Phew, so it has been a while, since I last managed to write something even slightly coherent. I have been traveling back and forth between Nanjing and whichever city Mr Li resides in that week, so far Shenzhen and Beijing have made it onto the list.
In terms of the wedding, things are moving incredibly slow and I am mainly starting to notice the major logistic challenge that this whole arrangement is going to cause in the nearest future. I now have a total of five dresses, four for the ceremony and one for decoration purposes, plus at least two pairs of shoes, all of which I will somehow have to squeeze in a suitcase, aside from your regular clothes for the one week trip to Inner Mongolia during the wedding.
As if that was not enough, Mr Li is going to get his suit tailor-made when he comes to visit next month.
Last, but certainly not least, I am about to pick up about seven super-sized pictures, including a roll-up banner from the wedding company, which will be difficult to even move on my own, no less so since I am not in possession of a car. I will then have to stash them in my studio flat and figure out a way to get most of them to Inner Mongolia, where I am certain the family will have much more use for them than I. After all, who wants to come home to a lonely flat with a life-sized picture of you and your husband – sounds like an occasion for vodka and Chaka Khan as Bridget might say.
The wedding planner is waiting for my pictures in order to make an e-vite and she has in the meantime been working on our wedding “logo”, a must-have at any Chinese wedding that takes itself seriously. It is in effect the given names of the couple surrounded by kitshy floral or Victorian patterns. My task to my Wedding planner was “create a logo that combines both East and West”, since she has chosen the motto “Across the World” for our wedding. Oh yes, I forgot to mention the motto. This is sometimes part of the logo and inspires the overall decoration. I like our motto, it is very succinct and not so cheesy as to make you want to poke your eyes out at the mention of it, as many others can be. Just a sample selection to give you an impression of the mottos I have come across in my wedding research: “You are the brightest star in my heart”, “Love of Swan Lake”.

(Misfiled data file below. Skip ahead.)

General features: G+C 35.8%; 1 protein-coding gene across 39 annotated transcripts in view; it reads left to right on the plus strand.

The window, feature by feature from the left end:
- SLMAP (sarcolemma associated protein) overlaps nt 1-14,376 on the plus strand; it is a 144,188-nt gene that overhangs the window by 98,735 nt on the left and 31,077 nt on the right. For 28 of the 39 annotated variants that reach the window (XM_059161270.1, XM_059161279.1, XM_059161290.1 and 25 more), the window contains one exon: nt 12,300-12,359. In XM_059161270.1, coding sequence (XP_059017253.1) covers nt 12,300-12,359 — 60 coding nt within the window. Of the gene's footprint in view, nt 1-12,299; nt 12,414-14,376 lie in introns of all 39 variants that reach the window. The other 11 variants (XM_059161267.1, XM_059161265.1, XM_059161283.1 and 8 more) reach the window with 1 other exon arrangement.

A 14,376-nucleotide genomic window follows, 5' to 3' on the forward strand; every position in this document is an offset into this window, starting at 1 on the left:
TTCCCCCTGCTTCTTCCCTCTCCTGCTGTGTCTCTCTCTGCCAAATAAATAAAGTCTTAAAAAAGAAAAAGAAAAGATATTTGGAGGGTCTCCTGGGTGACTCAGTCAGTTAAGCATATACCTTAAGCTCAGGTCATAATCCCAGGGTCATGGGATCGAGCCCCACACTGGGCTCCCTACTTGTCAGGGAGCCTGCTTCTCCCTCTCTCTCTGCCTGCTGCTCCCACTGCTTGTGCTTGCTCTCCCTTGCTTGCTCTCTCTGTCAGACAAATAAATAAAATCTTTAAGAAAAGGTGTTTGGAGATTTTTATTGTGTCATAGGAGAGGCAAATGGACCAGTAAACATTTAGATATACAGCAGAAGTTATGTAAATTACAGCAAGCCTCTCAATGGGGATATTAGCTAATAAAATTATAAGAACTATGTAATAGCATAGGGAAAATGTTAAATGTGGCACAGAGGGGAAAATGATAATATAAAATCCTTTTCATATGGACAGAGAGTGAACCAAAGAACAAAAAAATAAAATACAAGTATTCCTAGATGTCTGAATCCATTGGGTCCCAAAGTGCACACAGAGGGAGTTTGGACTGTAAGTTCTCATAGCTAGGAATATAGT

I am now entering the stage of worrying about bridesmaid logistics. Since three of my bridesmaids live in Austria, one in Shanghai and one in Taiwan, and with two different sets of native languages and commonly used apps, it is not that simple to get everyone on the same page. Yet, I have to express my major thanks and gratitude to all of them at this point, since they are incredibly quick to answer all my strange queries (“send me your measurements, now!”) and even chose an identical bridesmaid dress of the selection I gave without my even intending them to do so. I had actually thought that they should all just wear a qipao (for the Shanghai theme) in a champagne-ish colour but with a motif of their choice. They immediately banded together and chose a uniform dress. Thanks, girls, you rock!
What I am concerned about is of course the fact that Chinese and Western sizes are entirely different and the dresses will now have to go on a little trip around the world to Austria/Taiwan, so my bridesmaids can make sure the dresses fit, before there is a grand disaster during the “wedding week” when they arrive in Hohhot.
Just thinking of the endless possibilities for utter cock-up in this scenario – low quality dresses, wrong sizes and unreliable postal services – I am quite certain that there will be at least one minor wardrobe malfunction. But then, I guess, that is to be expected even at a “normal” wedding with less hair-pullingly complex logistics.
After all, I never like to take the easy road, do I?